|Conservation status||Undoubtedly declined in past with loss of nesting habitat (large mature trees near water). Now population seems to be increasing, helped by artificial nest boxes, including those intended for Wood Ducks.|
|Family||Ducks and Geese|
|Habitat||Wooded lakes, ponds, rivers. In summer in forested country, along creeks, narrow rivers, edges of ponds. May be in more open marsh habitats if artificial nest sites are provided. In winter on woodland ponds, wooded swamps, fresh and brackish coastal estuaries.|
forages by diving and swimming underwater, propelled by feet. Apparently finds all its food by sight; eyes adapted for good underwater vision.
10-12, sometimes 7-13. White. Eggshell thicker than in most ducks. Females often lay eggs in each others' nests, also in nests of Wood Ducks and others. Incubation is by female only, 26-41 days, usually about 33 days. Young: within 24 hours after hatching, young leave nest; female calls to them from below, young climb to cavity entrance and jump to ground. Young find their own food; female tends young for several weeks. Young fledge about 70 days after hatching.
within 24 hours after hatching, young leave nest; female calls to them from below, young climb to cavity entrance and jump to ground. Young find their own food; female tends young for several weeks. Young fledge about 70 days after hatching.
fish and other aquatic life. Feeds mainly on small fish, crayfish and other crustaceans, and aquatic insects; also some tadpoles, a few mollusks, small amounts of plant material. Young ducklings eat mostly insects at first.
Pairs may form in late fall or winter. In most courtship displays, male's crest is prominently raised and spread. Nest site is in tree cavity near water, usually 10'-50' above ground, rarely up to 80' or more. Also uses artificial nest boxes. Nest of natural wood chips and debris in bottom of cavity, with down added.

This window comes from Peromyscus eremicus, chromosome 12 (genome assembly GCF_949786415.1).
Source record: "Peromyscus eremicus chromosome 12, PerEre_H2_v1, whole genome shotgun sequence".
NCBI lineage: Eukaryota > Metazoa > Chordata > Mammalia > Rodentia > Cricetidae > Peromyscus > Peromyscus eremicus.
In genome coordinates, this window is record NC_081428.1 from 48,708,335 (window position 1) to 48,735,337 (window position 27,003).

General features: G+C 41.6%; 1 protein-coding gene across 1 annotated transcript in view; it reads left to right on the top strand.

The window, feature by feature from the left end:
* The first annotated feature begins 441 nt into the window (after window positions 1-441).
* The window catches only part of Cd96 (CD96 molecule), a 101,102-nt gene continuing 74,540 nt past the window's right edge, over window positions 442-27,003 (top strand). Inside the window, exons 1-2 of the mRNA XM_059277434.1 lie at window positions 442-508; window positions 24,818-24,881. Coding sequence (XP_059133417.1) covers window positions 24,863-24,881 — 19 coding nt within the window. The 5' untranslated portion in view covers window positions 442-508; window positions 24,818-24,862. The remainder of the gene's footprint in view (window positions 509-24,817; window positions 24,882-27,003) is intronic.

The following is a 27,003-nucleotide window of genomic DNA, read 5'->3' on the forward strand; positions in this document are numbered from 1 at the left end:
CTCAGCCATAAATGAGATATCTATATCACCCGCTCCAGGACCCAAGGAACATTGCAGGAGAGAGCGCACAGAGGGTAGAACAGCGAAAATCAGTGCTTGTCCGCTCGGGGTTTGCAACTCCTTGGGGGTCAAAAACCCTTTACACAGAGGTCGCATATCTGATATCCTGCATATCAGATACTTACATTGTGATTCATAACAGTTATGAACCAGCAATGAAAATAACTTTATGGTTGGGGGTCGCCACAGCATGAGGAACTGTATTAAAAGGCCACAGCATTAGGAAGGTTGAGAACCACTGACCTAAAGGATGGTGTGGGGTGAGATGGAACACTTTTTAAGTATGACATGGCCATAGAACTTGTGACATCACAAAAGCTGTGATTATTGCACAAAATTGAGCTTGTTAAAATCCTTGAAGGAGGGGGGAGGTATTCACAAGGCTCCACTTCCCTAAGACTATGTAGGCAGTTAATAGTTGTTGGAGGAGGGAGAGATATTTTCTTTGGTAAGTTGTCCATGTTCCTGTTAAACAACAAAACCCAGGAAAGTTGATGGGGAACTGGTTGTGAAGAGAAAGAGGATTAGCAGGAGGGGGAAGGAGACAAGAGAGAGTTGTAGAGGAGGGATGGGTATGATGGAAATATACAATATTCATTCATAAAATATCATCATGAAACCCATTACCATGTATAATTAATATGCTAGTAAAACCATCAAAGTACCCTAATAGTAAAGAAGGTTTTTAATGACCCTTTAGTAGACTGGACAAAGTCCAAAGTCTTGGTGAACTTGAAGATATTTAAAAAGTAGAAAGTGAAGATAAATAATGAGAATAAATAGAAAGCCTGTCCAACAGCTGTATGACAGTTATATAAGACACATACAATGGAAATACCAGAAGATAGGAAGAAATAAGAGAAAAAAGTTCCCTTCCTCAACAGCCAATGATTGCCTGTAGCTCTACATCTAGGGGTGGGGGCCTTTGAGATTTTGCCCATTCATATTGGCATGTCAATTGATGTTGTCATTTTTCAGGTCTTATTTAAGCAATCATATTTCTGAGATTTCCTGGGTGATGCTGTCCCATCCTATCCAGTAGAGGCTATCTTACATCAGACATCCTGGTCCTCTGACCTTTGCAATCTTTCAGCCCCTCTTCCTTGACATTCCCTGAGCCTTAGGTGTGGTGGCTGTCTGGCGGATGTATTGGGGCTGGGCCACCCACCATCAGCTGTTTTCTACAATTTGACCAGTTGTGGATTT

Illustration © David Allen Sibley.
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Text © Kenn Kaufman, adapted from
Lives of North American Birds
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Mostly a short-distance migrant; southerly breeders may be permanent residents. Migration is relatively late in fall and early in spring.
- All Seasons - Common
- All Seasons - Uncommon
- Breeding - Common
- Breeding - Uncommon
- Winter - Common
- Winter - Uncommon
- Migration - Common
- Migration - Uncommon
See a fully interactive migration map for this species on the Bird Migration Explorer.Learn more
Songs and CallsHoarse grunts and chatters.
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How Climate Change Will Reshape the Range of the Hooded Merganser
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Climate threats facing the Hooded Merganser
Choose a temperature scenario below to see which threats will affect this species as warming increases. The same climate change-driven threats that put birds at risk will affect other wildlife and people, too.